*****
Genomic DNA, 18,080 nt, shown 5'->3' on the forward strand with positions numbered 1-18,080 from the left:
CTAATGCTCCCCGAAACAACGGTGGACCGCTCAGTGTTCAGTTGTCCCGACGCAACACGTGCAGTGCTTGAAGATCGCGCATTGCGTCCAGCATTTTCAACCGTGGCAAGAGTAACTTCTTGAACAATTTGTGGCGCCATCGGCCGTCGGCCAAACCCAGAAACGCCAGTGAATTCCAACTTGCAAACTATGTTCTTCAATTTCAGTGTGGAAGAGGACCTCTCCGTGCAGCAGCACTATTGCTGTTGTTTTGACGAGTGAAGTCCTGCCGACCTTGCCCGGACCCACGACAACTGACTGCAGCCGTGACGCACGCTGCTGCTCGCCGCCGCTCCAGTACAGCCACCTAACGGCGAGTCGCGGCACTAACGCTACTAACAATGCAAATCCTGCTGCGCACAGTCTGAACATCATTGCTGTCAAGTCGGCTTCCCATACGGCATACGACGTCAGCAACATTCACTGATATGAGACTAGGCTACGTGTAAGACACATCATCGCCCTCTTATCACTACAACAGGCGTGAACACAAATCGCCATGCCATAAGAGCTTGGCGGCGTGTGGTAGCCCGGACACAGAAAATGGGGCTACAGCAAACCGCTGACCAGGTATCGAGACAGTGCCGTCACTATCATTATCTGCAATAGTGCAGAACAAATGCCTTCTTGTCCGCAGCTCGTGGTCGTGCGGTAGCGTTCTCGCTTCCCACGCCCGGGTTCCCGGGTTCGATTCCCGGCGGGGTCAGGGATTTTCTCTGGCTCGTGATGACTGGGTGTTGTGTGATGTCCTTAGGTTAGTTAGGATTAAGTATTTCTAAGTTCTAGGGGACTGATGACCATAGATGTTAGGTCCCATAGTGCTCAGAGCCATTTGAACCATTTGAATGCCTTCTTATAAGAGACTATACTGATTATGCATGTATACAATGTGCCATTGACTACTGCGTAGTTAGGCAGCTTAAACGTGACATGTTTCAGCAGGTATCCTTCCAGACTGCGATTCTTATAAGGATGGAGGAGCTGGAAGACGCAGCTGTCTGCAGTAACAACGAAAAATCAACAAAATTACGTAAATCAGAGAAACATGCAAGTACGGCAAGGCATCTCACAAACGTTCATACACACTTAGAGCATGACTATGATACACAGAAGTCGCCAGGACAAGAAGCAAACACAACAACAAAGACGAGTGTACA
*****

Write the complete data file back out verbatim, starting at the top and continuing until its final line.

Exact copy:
Genomic DNA, 18,080 nt, shown 5'->3' on the forward strand with positions numbered 1-18,080 from the left:
CTAATGCTCCCCGAAACAACGGTGGACCGCTCAGTGTTCAGTTGTCCCGACGCAACACGTGCAGTGCTTGAAGATCGCGCATTGCGTCCAGCATTTTCAACCGTGGCAAGAGTAACTTCTTGAACAATTTGTGGCGCCATCGGCCGTCGGCCAAACCCAGAAACGCCAGTGAATTCCAACTTGCAAACTATGTTCTTCAATTTCAGTGTGGAAGAGGACCTCTCCGTGCAGCAGCACTATTGCTGTTGTTTTGACGAGTGAAGTCCTGCCGACCTTGCCCGGACCCACGACAACTGACTGCAGCCGTGACGCACGCTGCTGCTCGCCGCCGCTCCAGTACAGCCACCTAACGGCGAGTCGCGGCACTAACGCTACTAACAATGCAAATCCTGCTGCGCACAGTCTGAACATCATTGCTGTCAAGTCGGCTTCCCATACGGCATACGACGTCAGCAACATTCACTGATATGAGACTAGGCTACGTGTAAGACACATCATCGCCCTCTTATCACTACAACAGGCGTGAACACAAATCGCCATGCCATAAGAGCTTGGCGGCGTGTGGTAGCCCGGACACAGAAAATGGGGCTACAGCAAACCGCTGACCAGGTATCGAGACAGTGCCGTCACTATCATTATCTGCAATAGTGCAGAACAAATGCCTTCTTGTCCGCAGCTCGTGGTCGTGCGGTAGCGTTCTCGCTTCCCACGCCCGGGTTCCCGGGTTCGATTCCCGGCGGGGTCAGGGATTTTCTCTGGCTCGTGATGACTGGGTGTTGTGTGATGTCCTTAGGTTAGTTAGGATTAAGTATTTCTAAGTTCTAGGGGACTGATGACCATAGATGTTAGGTCCCATAGTGCTCAGAGCCATTTGAACCATTTGAATGCCTTCTTATAAGAGACTATACTGATTATGCATGTATACAATGTGCCATTGACTACTGCGTAGTTAGGCAGCTTAAACGTGACATGTTTCAGCAGGTATCCTTCCAGACTGCGATTCTTATAAGGATGGAGGAGCTGGAAGACGCAGCTGTCTGCAGTAACAACGAAAAATCAACAAAATTACGTAAATCAGAGAAACATGCAAGTACGGCAAGGCATCTCACAAACGTTCATACACACTTAGAGCATGACTATGATACACAGAAGTCGCCAGGACAAGAAGCAAACACAACAACAAAGACGAGTGTACA